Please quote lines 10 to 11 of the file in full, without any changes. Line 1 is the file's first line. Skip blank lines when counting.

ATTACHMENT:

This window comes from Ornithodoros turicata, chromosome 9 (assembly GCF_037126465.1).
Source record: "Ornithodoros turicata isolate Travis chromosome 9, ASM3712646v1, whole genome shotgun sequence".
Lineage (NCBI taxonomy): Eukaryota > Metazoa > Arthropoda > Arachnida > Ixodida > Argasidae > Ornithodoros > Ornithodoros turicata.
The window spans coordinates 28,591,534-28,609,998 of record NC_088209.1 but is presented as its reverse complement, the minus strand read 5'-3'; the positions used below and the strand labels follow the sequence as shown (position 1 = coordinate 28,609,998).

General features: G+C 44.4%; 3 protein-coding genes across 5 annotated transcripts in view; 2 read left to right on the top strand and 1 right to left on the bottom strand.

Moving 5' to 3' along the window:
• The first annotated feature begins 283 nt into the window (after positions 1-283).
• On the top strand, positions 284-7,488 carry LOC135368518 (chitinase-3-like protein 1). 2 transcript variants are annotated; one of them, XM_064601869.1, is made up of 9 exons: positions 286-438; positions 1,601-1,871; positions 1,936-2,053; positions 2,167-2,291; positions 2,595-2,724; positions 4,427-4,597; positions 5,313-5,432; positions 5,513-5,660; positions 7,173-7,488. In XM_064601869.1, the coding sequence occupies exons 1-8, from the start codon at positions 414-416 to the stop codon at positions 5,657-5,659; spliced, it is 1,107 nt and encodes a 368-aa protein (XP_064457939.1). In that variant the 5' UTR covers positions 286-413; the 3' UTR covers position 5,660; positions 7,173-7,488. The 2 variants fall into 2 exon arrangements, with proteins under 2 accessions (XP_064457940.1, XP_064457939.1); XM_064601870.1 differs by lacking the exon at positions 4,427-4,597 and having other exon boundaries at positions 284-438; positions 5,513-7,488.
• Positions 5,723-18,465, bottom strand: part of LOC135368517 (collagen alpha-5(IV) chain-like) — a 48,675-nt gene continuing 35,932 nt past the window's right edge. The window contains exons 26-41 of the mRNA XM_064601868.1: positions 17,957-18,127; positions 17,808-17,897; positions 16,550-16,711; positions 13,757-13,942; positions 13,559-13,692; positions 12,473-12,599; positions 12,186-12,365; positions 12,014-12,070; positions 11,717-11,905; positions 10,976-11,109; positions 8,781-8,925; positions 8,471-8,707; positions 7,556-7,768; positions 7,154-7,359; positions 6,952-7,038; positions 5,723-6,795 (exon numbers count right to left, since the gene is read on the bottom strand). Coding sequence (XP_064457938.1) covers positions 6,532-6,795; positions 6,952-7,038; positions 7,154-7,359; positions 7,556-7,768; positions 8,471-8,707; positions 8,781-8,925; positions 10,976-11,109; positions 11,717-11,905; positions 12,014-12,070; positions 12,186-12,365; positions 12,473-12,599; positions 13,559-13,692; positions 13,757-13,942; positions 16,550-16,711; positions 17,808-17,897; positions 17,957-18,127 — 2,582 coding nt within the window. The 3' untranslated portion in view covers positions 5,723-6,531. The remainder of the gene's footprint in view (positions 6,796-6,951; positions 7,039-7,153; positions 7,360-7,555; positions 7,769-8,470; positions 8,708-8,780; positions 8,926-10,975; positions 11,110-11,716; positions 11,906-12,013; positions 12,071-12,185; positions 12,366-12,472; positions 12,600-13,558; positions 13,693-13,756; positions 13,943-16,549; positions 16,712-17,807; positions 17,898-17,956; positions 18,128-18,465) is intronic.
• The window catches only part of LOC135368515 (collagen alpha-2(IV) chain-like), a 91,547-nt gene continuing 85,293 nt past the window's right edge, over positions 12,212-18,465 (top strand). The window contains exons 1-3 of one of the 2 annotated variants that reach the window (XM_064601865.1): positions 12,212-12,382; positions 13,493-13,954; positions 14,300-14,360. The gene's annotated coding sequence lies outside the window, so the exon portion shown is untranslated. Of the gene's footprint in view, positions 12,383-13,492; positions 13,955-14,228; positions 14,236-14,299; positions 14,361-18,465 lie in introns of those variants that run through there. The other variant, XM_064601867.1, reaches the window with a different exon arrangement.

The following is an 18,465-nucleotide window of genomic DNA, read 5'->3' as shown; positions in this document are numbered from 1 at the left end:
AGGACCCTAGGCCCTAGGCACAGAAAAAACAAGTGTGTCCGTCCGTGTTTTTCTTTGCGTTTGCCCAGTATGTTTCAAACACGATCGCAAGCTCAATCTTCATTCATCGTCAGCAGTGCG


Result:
• The window catches only part of LOC135368515 (collagen alpha-2(IV) chain-like), a 91,547-nt gene continuing 85,293 nt past the window's right edge, over positions 12,212-18,465 (top strand). The window contains exons 1-3 of one of the 2 annotated variants that reach the window (XM_064601865.1): positions 12,212-12,382; positions 13,493-13,954; positions 14,300-14,360. The gene's annotated coding sequence lies outside the window, so the exon portion shown is untranslated. Of the gene's footprint in view, positions 12,383-13,492; positions 13,955-14,228; positions 14,236-14,299; positions 14,361-18,465 lie in introns of those variants that run through there. The other variant, XM_064601867.1, reaches the window with a different exon arrangement.

The following is an 18,465-nucleotide window of genomic DNA, read 5'->3' as shown; positions in this document are numbered from 1 at the left end: